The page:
Git is one of the, if the not the, most popular version control systems available. Originally created by Linus Torvalds to help manage the Linux source code, it's now used by millions of projects across all languages.
Trying to remember all those commands to perform common git tasks can be a bit of a nightmare, so we've created this Git cheat sheet of the most common commands so you can print it out as a quick reference to have at your desk.
# create new repository in current directory git init # clone a remote repository git clone [url] # for example cloning the entire jquery repo locally git clone https://github.com/jquery/jquery
Branches and Tags
# List all existing branches with the latest commit comment git branch –av # Switch your HEAD to branch git checkout [branch] # Create a new branch based on your current HEAD git branch [new-branch] # Create a new tracking branch based on a remote branch git checkout --track [remote/branch] # for example track the remote branch named feature-branch-foo git checkout --track origin/feature-branch-foo # Delete a local branch git branch -d [branch] # Tag the current commit git tag [tag-name]
# List all new or modified files - showing which are to staged to be commited and which are not git status # View changes between staged files and unstaged changes in files git diff # View changes between staged files and the latest committed version git diff --cached # only one file add the file name git diff --cached [file] # Add all current changes to the next commit git add [file] # Remove a file from the next commit git rm [file] # Add some changes in < file> to the next commit # Watch these video's for a demo of the power of git add -p - http://johnkary.net/blog/git-add-p-the-most-powerful-git-feature-youre-not-using-yet/ git add -p [file] # Commit all local changes in tracked files git commit –a git commit -am "An inline commit message" # Commit previously staged changes git commit git commit -m "An inline commit message" # Unstages the file, but preserve its contents git reset [file]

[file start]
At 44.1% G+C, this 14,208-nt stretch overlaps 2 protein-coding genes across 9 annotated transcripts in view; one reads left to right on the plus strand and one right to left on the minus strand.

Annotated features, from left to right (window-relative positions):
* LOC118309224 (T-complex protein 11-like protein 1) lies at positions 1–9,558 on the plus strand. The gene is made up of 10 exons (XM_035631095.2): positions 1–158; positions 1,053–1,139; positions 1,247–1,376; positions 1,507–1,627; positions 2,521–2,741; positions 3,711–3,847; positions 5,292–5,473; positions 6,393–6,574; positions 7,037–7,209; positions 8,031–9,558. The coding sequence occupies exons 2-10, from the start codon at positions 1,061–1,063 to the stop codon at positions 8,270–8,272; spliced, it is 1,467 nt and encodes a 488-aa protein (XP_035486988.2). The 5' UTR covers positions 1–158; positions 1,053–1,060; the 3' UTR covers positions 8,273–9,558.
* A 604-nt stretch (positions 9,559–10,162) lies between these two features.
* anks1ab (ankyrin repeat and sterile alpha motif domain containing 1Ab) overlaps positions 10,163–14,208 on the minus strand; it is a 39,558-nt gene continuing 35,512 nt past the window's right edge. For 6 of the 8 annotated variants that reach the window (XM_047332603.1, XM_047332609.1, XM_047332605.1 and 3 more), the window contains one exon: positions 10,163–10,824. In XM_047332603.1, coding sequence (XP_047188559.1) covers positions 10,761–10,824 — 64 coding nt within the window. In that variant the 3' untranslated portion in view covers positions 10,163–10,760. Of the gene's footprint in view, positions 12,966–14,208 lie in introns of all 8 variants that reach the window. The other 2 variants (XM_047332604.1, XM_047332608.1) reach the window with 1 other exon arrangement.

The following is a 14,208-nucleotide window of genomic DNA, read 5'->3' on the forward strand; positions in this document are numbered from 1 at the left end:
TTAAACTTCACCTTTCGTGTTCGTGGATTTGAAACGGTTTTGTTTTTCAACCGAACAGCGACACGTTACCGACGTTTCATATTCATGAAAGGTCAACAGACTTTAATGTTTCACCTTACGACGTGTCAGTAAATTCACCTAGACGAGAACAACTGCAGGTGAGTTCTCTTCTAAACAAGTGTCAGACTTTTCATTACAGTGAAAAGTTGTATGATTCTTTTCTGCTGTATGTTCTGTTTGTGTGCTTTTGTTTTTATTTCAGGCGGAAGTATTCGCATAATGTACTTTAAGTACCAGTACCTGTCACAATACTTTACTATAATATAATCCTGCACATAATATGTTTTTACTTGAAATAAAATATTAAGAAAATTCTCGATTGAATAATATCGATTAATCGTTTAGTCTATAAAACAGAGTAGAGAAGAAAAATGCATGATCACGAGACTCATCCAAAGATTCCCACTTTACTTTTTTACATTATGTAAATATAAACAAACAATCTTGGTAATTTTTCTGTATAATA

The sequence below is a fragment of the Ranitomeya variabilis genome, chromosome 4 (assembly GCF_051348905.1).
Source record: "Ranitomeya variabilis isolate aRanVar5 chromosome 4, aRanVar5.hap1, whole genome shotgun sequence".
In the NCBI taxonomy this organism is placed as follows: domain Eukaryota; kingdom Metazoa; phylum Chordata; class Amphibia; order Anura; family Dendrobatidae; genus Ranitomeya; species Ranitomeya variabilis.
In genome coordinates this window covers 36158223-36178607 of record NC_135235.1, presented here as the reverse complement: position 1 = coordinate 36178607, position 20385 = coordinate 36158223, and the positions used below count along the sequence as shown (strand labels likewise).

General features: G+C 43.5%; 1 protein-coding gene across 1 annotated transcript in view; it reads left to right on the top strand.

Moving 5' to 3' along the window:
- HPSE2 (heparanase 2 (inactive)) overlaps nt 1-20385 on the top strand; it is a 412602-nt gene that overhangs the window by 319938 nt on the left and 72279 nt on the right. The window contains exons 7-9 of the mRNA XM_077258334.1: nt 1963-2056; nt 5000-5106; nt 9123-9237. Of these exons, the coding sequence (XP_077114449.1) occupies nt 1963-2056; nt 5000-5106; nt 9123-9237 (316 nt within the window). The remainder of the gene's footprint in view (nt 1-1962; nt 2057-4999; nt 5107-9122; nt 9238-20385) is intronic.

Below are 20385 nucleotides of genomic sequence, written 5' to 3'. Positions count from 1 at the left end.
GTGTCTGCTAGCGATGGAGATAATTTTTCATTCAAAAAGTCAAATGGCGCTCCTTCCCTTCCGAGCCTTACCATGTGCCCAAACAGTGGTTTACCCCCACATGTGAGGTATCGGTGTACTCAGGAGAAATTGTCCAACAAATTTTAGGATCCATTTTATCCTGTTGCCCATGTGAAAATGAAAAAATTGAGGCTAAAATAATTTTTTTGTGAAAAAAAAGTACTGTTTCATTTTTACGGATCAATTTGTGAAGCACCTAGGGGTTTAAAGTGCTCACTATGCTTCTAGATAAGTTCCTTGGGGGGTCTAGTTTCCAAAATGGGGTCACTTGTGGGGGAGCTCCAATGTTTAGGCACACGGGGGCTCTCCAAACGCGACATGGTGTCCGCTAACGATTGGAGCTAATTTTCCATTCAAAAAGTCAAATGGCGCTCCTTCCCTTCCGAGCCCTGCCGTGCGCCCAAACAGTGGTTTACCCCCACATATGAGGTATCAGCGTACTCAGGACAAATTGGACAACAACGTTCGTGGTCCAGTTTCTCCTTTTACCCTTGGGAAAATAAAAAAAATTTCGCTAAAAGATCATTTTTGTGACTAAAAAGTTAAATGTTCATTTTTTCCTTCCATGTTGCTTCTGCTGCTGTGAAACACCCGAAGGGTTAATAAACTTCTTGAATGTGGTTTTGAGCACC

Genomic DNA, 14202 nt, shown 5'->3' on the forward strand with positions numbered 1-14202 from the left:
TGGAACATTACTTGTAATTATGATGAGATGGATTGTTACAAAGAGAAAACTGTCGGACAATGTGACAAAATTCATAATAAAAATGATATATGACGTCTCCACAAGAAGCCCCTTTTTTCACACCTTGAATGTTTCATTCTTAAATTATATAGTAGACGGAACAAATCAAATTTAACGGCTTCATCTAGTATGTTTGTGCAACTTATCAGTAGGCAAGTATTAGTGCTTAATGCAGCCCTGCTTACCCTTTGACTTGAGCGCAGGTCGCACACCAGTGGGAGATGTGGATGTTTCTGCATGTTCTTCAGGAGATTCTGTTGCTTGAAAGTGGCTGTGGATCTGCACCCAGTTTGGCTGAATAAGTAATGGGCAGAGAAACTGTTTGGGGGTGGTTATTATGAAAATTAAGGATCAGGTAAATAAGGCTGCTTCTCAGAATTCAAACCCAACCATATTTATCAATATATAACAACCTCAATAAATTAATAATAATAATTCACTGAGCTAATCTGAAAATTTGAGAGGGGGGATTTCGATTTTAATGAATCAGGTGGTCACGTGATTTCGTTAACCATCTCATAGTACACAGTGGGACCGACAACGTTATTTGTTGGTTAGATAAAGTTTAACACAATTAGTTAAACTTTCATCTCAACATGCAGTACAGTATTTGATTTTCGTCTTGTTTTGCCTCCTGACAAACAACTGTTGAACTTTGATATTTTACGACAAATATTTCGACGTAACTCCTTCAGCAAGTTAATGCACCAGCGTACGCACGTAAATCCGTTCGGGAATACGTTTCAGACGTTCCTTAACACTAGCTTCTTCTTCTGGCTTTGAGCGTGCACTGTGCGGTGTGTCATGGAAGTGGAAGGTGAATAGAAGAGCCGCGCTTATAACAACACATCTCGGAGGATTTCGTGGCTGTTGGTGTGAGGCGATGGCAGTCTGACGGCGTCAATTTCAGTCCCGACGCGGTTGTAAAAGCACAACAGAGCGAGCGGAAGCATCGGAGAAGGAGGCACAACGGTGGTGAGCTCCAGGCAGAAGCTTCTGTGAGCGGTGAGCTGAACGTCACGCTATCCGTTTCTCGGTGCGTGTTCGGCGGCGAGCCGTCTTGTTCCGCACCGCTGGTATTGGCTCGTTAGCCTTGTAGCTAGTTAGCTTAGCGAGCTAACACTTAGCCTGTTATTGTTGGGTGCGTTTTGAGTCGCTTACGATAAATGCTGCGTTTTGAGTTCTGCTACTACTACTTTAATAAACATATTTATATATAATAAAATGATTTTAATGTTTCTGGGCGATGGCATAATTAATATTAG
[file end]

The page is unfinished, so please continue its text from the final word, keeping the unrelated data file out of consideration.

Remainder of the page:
# Show all commits, starting from the latest git log # Show changes over time for a specific file git log -p [file] # Show who changed each line in a file, when it was changed and the commit id git blame -c [file]
Update and Publish
# List all remotes git remote -v # Add a new remote at [url] with the given local name git remote add [localname] [url] # Download all changes from a remote, but don‘t integrate into them locally git fetch [remote] # Download all remote changes and merge them locally git pull [remote] [branch] # Publish local changes to a remote git push [remote] [branch] # Delete a branch on the remote git branch -dr [remote/branch] # Publish your tags to a remote git push --tags
Merge & Rebase
# Merge [branch] into your current HEAD git merge [branch] # Rebase your current HEAD onto [branch] git rebase [branch] # Abort a rebase git rebase –abort # Continue a rebase after resolving conflicts git rebase –continue # Use your configured merge tool to solve conflicts git mergetool # Use your editor to manually solve conflicts and (after resolving) mark as resolved git add <resolved- file> git rm <resolved- file>
# Discard all local changes and start working on the current branch from the last commit git reset --hard HEAD # Discard local changes to a specific file git checkout HEAD [file] # Revert a commit by making a new commit which reverses the given [commit] git revert [commit] # Reset your current branch to a previous commit and discard all changes since then git reset --hard [commit] # Reset your current branch to a previous commit and preserve all changes as unstaged changes git reset [commit] # Reset your current branch to a previous commit and preserve staged local changes git reset --keep [commit]
Git UI Clients
Of course if you're not a command line fan there's plenty of Git UIs you can use:
Anything We Missed?
There's plenty more to Git than that just these commands. What commands or workflows did we miss out? Do you have any suggested tips or tricks too? Let us know in the comments below.